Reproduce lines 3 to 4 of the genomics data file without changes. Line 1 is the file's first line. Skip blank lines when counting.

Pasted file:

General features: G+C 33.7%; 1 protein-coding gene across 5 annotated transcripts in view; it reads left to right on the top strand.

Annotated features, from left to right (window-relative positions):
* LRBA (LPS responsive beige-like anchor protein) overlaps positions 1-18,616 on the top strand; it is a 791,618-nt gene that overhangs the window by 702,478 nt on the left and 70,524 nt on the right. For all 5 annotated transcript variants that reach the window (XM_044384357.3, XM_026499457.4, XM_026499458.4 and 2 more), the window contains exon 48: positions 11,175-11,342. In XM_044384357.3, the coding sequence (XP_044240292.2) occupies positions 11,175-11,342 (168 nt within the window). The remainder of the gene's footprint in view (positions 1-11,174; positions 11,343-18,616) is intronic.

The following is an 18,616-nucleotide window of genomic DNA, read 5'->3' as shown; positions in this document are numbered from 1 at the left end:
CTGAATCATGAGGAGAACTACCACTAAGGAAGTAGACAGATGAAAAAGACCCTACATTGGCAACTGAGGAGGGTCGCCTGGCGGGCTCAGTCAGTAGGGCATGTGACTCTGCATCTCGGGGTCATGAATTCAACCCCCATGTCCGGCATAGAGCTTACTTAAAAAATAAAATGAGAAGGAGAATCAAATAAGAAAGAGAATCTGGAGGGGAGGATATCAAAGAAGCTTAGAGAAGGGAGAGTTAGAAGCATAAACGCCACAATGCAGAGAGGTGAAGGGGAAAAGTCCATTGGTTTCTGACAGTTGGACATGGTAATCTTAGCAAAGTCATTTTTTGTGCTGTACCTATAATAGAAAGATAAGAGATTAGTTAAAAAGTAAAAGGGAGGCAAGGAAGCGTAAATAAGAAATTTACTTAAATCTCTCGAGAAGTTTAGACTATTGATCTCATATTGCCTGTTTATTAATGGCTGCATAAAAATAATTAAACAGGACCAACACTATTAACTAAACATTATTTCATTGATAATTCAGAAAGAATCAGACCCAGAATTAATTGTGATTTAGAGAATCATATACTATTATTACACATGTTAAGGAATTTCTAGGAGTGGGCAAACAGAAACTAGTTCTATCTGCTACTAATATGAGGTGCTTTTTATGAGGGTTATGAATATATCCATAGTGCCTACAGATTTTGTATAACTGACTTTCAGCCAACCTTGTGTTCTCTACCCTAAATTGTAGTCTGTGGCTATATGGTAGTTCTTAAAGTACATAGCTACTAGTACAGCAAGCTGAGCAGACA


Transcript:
* LRBA (LPS responsive beige-like anchor protein) overlaps positions 1-18,616 on the top strand; it is a 791,618-nt gene that overhangs the window by 702,478 nt on the left and 70,524 nt on the right. For all 5 annotated transcript variants that reach the window (XM_044384357.3, XM_026499457.4, XM_026499458.4 and 2 more), the window contains exon 48: positions 11,175-11,342. In XM_044384357.3, the coding sequence (XP_044240292.2) occupies positions 11,175-11,342 (168 nt within the window). The remainder of the gene's footprint in view (positions 1-11,174; positions 11,343-18,616) is intronic.

The following is an 18,616-nucleotide window of genomic DNA, read 5'->3' as shown; positions in this document are numbered from 1 at the left end: